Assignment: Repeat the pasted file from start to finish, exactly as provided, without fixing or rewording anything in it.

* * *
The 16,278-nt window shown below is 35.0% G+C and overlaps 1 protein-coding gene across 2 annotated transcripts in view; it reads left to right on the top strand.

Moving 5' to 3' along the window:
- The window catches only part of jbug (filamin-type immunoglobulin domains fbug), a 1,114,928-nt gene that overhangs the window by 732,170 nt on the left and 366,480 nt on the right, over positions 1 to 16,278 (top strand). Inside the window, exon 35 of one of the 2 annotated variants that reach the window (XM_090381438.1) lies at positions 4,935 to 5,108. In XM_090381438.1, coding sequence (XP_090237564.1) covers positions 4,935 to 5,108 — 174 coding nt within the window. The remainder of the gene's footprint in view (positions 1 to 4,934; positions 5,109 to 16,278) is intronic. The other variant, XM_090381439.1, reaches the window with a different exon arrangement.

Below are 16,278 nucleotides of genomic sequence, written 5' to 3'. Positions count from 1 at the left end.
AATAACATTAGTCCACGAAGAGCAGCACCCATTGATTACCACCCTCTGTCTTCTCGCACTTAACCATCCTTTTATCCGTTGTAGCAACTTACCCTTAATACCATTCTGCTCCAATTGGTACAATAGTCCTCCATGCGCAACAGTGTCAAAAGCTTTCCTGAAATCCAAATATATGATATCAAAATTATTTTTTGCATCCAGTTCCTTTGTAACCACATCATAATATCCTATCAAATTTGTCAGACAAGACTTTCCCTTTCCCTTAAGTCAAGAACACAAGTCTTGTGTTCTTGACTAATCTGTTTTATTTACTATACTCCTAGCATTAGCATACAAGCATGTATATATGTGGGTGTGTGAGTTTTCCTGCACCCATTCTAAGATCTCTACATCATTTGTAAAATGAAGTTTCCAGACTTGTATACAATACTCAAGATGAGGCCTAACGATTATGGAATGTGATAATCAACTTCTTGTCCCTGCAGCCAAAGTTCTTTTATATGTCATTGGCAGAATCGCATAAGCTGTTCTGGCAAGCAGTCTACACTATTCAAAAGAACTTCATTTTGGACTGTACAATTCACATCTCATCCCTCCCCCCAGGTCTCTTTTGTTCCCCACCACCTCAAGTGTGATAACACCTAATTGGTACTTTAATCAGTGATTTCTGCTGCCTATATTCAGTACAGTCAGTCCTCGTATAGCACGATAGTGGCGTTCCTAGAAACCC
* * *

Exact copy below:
The 16,278-nt window shown below is 35.0% G+C and overlaps 1 protein-coding gene across 2 annotated transcripts in view; it reads left to right on the top strand.

Moving 5' to 3' along the window:
- The window catches only part of jbug (filamin-type immunoglobulin domains fbug), a 1,114,928-nt gene that overhangs the window by 732,170 nt on the left and 366,480 nt on the right, over positions 1 to 16,278 (top strand). Inside the window, exon 35 of one of the 2 annotated variants that reach the window (XM_090381438.1) lies at positions 4,935 to 5,108. In XM_090381438.1, coding sequence (XP_090237564.1) covers positions 4,935 to 5,108 — 174 coding nt within the window. The remainder of the gene's footprint in view (positions 1 to 4,934; positions 5,109 to 16,278) is intronic. The other variant, XM_090381439.1, reaches the window with a different exon arrangement.

Below are 16,278 nucleotides of genomic sequence, written 5' to 3'. Positions count from 1 at the left end.
AATAACATTAGTCCACGAAGAGCAGCACCCATTGATTACCACCCTCTGTCTTCTCGCACTTAACCATCCTTTTATCCGTTGTAGCAACTTACCCTTAATACCATTCTGCTCCAATTGGTACAATAGTCCTCCATGCGCAACAGTGTCAAAAGCTTTCCTGAAATCCAAATATATGATATCAAAATTATTTTTTGCATCCAGTTCCTTTGTAACCACATCATAATATCCTATCAAATTTGTCAGACAAGACTTTCCCTTTCCCTTAAGTCAAGAACACAAGTCTTGTGTTCTTGACTAATCTGTTTTATTTACTATACTCCTAGCATTAGCATACAAGCATGTATATATGTGGGTGTGTGAGTTTTCCTGCACCCATTCTAAGATCTCTACATCATTTGTAAAATGAAGTTTCCAGACTTGTATACAATACTCAAGATGAGGCCTAACGATTATGGAATGTGATAATCAACTTCTTGTCCCTGCAGCCAAAGTTCTTTTATATGTCATTGGCAGAATCGCATAAGCTGTTCTGGCAAGCAGTCTACACTATTCAAAAGAACTTCATTTTGGACTGTACAATTCACATCTCATCCCTCCCCCCAGGTCTCTTTTGTTCCCCACCACCTCAAGTGTGATAACACCTAATTGGTACTTTAATCAGTGATTTCTGCTGCCTATATTCAGTACAGTCAGTCCTCGTATAGCACGATAGTGGCGTTCCTAGAAACCC